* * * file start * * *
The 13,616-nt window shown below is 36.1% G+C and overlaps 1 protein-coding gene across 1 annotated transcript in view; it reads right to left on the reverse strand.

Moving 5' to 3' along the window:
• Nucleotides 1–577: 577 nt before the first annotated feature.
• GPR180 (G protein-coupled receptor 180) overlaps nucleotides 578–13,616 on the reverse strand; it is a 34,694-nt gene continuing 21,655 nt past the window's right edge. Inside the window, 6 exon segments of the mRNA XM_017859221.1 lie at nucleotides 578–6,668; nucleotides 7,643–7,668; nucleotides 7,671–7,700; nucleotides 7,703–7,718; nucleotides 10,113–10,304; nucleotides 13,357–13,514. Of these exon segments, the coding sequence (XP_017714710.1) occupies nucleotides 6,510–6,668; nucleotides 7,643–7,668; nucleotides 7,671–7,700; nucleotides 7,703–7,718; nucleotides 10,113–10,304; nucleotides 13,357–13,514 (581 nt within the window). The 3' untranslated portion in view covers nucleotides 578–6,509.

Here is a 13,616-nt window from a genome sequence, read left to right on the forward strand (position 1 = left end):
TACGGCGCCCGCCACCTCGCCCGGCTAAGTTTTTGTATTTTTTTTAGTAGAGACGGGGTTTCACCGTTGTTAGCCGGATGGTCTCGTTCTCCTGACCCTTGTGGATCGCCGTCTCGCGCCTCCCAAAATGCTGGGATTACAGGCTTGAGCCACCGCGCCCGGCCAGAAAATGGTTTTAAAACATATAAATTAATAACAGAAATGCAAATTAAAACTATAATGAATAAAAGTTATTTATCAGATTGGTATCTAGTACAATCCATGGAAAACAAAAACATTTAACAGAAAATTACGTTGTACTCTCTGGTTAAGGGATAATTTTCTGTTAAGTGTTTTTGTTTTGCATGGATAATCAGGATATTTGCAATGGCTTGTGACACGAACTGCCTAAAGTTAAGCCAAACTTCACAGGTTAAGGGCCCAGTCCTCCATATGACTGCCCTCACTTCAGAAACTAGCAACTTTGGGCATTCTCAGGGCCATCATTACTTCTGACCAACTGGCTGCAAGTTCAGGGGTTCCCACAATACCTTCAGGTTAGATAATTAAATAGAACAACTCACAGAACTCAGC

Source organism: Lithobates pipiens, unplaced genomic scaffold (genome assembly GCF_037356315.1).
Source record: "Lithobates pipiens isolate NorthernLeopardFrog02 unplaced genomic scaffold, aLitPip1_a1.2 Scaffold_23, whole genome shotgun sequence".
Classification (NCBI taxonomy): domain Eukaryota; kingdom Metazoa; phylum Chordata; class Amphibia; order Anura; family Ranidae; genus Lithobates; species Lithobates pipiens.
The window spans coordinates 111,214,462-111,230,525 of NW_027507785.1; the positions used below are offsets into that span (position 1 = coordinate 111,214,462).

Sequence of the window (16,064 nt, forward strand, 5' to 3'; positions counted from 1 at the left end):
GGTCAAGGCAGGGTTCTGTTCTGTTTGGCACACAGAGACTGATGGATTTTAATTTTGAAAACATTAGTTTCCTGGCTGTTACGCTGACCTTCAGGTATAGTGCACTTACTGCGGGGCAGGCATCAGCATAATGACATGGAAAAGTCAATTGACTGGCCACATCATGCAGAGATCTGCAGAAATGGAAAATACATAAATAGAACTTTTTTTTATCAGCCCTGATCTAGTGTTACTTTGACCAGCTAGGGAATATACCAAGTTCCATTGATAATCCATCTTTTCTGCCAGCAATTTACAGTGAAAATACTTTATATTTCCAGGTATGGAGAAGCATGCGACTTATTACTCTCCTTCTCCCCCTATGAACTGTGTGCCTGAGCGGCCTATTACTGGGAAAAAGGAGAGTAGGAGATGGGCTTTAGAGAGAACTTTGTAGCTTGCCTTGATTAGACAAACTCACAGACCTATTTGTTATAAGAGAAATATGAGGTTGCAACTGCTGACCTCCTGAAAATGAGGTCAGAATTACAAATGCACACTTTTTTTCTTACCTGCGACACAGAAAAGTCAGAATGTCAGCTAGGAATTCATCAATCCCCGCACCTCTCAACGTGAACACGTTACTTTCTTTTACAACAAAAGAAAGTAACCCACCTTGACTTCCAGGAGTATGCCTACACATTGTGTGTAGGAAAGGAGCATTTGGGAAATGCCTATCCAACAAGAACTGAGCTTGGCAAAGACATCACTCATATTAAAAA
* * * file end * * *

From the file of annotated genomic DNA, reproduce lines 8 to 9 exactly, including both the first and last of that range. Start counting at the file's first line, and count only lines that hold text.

Source record: "Lithobates pipiens isolate NorthernLeopardFrog02 unplaced genomic scaffold, aLitPip1_a1.2 Scaffold_23, whole genome shotgun sequence".
Classification (NCBI taxonomy): domain Eukaryota; kingdom Metazoa; phylum Chordata; class Amphibia; order Anura; family Ranidae; genus Lithobates; species Lithobates pipiens.